But that aside, this movie is beautiful, action packed, and the thematic, all-encompassing architecture of both Helion and Necromonger cultures, their costumes and the clashes between them are gorgeous examples of art direction. It’s atypical too, with the Light side (Helion being “Of the Sun”) being somewhat grainy and not at all pure (consumed with paranoia and fear) and the Dark side (everything about the Necromongers is Grey, not black) being lit brightly and crisply, says that this is a movie with no easy answers, no black or white. Indeed, Aereon, the Elemental, is the only figure in white in the film, the only one with absolutely unblemished morality… and she wants nothing more than to restore balance and order. And her tag line “In times like these, Evil should be fought by another kind of Evil”, is both on the nose and wholly accurate.
Also, giving Riddick human enemies to fight and human problems to overcome is a nice change of pace. Pitting RBR against monsters showed him to be a badass, but we have no measure of how dangerous the creatures of Pitch Black actually were. All the other humans were terrified survivors or a wildly unstable asshole merc with zero badass points. Having Riddick fight warriors we’ve seen in action, absolutely slaughtering their way through a trained army, heedless of losses… yeah, it gives us a yardstick. When he takes down the Necromonger champion, a man totally unfazed by having a knife sticking out of his back for at least the last few hours, in seconds no less, sells the badass… even if Riddick’s presence at that assembly makes only marginal, “I wonder what this is all about” kinda sense. But again, I can see that. I’d want to know why the invading army just rounded up a bunch of people and is now preaching to them. That might be information worth having.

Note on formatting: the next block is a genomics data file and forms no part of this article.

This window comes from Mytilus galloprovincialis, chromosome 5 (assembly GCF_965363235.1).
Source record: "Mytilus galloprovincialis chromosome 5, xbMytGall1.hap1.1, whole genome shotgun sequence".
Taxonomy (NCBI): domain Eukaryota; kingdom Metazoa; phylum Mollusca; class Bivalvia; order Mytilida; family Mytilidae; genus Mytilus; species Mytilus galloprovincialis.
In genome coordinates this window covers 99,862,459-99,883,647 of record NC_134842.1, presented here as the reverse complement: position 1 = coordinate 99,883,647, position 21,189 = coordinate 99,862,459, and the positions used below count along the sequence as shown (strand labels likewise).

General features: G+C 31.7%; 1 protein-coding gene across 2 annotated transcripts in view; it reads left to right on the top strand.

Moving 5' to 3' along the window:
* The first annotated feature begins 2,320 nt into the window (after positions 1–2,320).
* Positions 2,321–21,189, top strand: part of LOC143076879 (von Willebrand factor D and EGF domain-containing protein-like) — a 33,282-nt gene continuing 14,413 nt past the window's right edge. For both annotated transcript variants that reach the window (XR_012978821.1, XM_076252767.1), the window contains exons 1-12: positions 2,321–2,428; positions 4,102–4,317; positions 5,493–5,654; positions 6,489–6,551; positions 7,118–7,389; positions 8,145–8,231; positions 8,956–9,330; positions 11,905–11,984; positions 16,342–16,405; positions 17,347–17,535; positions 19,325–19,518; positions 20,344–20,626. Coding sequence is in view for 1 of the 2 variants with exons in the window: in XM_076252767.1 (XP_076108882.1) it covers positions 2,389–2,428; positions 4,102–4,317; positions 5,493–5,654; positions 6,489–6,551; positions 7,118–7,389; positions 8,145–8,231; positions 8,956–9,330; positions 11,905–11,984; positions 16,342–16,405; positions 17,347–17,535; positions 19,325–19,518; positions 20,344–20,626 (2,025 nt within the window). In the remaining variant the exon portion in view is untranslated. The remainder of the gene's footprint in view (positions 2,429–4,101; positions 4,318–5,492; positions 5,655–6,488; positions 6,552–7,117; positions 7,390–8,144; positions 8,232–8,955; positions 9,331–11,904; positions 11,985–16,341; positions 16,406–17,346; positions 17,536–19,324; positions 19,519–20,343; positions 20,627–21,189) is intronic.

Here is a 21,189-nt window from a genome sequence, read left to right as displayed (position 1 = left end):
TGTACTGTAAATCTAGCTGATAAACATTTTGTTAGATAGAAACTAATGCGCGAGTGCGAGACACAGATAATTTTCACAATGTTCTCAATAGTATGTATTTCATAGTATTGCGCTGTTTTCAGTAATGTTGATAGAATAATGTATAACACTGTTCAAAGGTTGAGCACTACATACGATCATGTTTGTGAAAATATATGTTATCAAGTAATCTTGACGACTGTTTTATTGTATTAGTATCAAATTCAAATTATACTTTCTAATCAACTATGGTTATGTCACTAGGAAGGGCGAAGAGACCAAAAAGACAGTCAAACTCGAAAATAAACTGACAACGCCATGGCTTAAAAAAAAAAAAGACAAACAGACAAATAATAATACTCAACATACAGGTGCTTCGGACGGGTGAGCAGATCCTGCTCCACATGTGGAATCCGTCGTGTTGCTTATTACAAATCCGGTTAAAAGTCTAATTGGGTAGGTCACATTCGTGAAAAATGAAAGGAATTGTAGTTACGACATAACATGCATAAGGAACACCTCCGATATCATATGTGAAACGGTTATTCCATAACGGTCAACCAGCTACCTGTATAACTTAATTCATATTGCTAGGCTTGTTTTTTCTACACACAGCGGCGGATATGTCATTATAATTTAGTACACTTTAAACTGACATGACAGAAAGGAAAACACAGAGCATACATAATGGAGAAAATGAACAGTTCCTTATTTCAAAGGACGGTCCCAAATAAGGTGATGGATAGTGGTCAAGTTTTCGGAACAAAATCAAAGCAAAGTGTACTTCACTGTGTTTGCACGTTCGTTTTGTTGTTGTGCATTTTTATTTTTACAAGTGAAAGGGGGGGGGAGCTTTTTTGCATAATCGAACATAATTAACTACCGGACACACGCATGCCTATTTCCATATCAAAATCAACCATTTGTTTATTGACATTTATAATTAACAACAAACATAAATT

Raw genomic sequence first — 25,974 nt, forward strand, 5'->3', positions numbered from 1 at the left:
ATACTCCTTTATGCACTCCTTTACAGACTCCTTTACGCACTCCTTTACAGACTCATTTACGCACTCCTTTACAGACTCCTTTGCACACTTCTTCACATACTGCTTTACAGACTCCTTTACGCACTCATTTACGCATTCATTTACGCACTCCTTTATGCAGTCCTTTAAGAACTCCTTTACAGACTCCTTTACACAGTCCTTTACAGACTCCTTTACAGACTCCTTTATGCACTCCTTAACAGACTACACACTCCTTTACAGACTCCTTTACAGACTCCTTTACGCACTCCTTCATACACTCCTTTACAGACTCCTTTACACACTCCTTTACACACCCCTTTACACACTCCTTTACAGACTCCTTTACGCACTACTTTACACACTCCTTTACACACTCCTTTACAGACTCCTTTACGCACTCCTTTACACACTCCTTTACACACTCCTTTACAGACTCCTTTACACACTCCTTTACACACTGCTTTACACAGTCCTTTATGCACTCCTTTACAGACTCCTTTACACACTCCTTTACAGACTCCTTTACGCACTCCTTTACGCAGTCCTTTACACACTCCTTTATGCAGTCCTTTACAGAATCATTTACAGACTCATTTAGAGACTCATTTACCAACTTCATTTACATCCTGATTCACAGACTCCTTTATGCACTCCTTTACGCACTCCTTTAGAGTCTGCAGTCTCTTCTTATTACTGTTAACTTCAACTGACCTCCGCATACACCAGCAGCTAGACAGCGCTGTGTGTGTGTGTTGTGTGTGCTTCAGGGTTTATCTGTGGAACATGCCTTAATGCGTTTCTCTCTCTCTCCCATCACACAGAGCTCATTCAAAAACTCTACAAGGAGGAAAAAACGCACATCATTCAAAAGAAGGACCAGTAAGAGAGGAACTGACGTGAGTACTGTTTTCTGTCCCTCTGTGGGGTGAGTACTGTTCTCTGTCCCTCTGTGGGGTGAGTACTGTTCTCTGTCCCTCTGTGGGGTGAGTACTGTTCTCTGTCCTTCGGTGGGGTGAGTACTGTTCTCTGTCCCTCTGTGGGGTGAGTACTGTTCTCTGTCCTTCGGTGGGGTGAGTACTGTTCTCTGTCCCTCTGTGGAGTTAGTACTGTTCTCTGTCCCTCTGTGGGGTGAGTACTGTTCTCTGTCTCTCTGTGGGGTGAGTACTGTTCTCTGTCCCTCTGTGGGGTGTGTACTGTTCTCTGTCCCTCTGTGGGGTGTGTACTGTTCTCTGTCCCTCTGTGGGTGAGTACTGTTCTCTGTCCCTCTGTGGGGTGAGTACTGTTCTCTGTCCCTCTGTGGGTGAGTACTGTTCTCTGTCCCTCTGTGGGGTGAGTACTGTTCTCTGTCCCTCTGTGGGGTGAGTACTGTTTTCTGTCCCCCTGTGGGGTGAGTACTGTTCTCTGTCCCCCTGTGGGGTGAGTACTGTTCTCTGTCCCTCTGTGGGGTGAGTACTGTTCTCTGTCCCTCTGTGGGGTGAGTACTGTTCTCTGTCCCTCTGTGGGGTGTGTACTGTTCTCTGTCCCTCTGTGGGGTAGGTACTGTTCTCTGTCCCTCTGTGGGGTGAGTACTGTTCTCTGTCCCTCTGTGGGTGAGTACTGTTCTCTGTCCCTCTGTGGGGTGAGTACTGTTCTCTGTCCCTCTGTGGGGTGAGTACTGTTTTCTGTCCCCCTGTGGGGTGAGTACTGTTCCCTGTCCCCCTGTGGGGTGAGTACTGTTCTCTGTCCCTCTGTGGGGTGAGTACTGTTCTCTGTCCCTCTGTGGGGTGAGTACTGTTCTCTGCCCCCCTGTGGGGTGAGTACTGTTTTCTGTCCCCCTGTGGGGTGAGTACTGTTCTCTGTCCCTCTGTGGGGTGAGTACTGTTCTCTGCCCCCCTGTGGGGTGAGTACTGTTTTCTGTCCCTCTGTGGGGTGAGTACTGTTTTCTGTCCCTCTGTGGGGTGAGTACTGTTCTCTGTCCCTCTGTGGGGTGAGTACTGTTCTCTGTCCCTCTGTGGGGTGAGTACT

And I love how everyone is on Helion Prime is talking about the Necromongers in hushed tones before the invasion. It fits the theme, the feel… I imagine that people in Poland and Hungary were doing much the same thing in the days and months before the Mongols swept in and killed everyone. Sure, it’s throw away, but it informs us of the knowledge of impending doom. We see the paranoia of the civic police or whatever the helmeted forces of Helion Prime are and how scared they are of the coming threat. And in the opening shot of the film we are both shown and told how dangerous the Necromongers are. And I love narration. Anyone who doesn’t love narration has no joy in their soul. My mother used to read stories to me when I was a kid, and after my father went blind, I’d read to him. There is a simple beauty in the act of narration, a transmission of history and culture that is so much more visceral than any other form of media. The Oral History is mankind’s first art form, and those who pooh pooh it have forgotten much.